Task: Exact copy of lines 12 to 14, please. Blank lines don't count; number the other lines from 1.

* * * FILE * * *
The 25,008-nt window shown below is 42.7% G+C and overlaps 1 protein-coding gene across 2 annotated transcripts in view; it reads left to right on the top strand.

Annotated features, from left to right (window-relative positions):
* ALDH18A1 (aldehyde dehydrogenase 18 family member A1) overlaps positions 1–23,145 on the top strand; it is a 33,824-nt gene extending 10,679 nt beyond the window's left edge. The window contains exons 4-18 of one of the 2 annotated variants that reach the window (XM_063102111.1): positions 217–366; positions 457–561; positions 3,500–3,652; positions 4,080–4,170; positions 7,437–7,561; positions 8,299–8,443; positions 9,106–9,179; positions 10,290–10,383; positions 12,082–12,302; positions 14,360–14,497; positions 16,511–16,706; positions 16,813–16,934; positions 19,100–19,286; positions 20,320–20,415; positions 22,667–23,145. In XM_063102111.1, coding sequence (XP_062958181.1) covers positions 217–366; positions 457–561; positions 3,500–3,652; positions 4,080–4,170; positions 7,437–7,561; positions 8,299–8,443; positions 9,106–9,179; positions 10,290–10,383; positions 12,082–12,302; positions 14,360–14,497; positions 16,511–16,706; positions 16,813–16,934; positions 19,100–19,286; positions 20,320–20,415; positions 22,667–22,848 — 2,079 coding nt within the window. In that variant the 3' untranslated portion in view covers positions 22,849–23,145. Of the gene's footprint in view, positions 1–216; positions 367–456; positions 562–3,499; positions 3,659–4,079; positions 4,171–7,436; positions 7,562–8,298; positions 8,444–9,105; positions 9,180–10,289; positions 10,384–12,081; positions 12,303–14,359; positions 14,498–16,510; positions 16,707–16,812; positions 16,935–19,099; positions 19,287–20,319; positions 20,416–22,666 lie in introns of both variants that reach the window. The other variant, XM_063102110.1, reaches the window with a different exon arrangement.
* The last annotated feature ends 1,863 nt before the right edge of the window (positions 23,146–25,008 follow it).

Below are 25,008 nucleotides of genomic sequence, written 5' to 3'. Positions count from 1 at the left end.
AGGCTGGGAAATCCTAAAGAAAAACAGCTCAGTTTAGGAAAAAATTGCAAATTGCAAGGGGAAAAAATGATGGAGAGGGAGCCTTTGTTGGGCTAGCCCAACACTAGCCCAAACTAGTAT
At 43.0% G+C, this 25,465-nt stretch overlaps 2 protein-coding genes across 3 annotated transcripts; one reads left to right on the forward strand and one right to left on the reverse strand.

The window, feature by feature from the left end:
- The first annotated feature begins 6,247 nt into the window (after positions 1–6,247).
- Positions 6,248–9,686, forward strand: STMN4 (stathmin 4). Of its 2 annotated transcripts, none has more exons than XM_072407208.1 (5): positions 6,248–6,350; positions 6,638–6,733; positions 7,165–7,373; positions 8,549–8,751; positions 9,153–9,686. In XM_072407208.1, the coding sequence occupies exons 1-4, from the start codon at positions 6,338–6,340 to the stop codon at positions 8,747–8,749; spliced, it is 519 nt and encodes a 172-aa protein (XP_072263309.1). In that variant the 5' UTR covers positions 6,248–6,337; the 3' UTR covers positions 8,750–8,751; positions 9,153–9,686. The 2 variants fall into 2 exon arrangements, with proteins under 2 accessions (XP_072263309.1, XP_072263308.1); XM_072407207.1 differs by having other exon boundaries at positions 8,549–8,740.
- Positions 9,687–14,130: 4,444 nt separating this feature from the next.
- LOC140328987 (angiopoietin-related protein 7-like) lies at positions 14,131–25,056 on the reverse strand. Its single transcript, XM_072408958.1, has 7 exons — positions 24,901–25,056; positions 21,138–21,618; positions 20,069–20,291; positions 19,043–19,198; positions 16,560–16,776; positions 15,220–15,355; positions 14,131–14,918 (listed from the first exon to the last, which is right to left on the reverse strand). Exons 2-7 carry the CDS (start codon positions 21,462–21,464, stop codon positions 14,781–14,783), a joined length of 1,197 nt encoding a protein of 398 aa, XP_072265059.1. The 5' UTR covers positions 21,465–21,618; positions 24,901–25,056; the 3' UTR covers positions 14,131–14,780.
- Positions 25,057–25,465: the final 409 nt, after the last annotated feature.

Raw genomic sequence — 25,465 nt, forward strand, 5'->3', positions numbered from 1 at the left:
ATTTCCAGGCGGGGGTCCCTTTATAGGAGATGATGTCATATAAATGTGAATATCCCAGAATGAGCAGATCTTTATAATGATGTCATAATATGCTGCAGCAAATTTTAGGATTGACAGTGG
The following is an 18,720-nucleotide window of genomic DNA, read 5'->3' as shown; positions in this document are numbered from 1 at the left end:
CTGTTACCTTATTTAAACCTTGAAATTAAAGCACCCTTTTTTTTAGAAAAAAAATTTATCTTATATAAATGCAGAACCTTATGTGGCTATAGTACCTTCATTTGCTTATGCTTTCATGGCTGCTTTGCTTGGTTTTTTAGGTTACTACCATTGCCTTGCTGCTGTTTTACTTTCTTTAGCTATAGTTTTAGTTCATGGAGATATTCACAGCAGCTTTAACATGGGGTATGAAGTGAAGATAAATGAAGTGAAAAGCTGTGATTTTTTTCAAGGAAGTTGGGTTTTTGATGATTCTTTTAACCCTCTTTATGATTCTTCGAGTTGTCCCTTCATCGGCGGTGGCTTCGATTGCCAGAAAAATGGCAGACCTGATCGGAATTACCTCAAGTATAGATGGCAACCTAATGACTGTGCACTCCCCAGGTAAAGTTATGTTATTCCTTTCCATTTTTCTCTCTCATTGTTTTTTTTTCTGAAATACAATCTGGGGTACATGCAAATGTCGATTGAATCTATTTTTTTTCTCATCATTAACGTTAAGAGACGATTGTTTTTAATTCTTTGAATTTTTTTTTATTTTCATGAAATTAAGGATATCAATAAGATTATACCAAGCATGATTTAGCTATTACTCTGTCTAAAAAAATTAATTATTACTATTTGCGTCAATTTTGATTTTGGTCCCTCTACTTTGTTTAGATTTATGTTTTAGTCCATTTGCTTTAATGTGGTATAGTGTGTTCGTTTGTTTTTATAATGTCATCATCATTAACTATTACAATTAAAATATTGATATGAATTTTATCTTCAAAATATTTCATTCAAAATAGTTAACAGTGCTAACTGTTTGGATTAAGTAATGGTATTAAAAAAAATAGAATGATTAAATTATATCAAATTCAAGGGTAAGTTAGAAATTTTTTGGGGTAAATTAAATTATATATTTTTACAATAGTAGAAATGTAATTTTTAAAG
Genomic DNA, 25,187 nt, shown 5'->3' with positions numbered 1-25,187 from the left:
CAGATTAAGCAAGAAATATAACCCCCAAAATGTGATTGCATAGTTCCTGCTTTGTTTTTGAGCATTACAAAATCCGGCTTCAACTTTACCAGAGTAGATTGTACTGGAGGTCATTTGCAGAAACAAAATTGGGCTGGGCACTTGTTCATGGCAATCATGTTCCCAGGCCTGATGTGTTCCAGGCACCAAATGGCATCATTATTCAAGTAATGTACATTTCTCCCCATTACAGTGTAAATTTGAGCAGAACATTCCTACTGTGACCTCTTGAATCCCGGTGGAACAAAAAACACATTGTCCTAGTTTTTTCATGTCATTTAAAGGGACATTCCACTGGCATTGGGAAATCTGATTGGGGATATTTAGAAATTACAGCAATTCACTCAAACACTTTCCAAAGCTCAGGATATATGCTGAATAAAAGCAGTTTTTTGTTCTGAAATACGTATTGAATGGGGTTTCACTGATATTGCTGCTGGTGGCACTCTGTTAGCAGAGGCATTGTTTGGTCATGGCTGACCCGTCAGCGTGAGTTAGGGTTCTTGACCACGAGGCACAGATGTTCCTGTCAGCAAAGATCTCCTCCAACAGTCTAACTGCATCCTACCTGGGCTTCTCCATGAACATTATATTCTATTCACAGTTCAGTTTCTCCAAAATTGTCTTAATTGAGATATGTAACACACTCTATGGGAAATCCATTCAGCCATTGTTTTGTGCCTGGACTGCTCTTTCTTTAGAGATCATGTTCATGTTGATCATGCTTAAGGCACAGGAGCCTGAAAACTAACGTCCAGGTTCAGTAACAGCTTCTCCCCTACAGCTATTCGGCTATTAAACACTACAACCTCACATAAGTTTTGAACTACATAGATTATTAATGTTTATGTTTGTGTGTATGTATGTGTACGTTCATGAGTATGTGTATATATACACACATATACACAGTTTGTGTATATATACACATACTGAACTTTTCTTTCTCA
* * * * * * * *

- LOC140328987 (angiopoietin-related protein 7-like) lies at positions 14,131–25,056 on the reverse strand. Its single transcript, XM_072408958.1, has 7 exons — positions 24,901–25,056; positions 21,138–21,618; positions 20,069–20,291; positions 19,043–19,198; positions 16,560–16,776; positions 15,220–15,355; positions 14,131–14,918 (listed from the first exon to the last, which is right to left on the reverse strand). Exons 2-7 carry the CDS (start codon positions 21,462–21,464, stop codon positions 14,781–14,783), a joined length of 1,197 nt encoding a protein of 398 aa, XP_072265059.1. The 5' UTR covers positions 21,465–21,618; positions 24,901–25,056; the 3' UTR covers positions 14,131–14,780.
- Positions 25,057–25,465: the final 409 nt, after the last annotated feature.

Raw genomic sequence — 25,465 nt, forward strand, 5'->3', positions numbered from 1 at the left: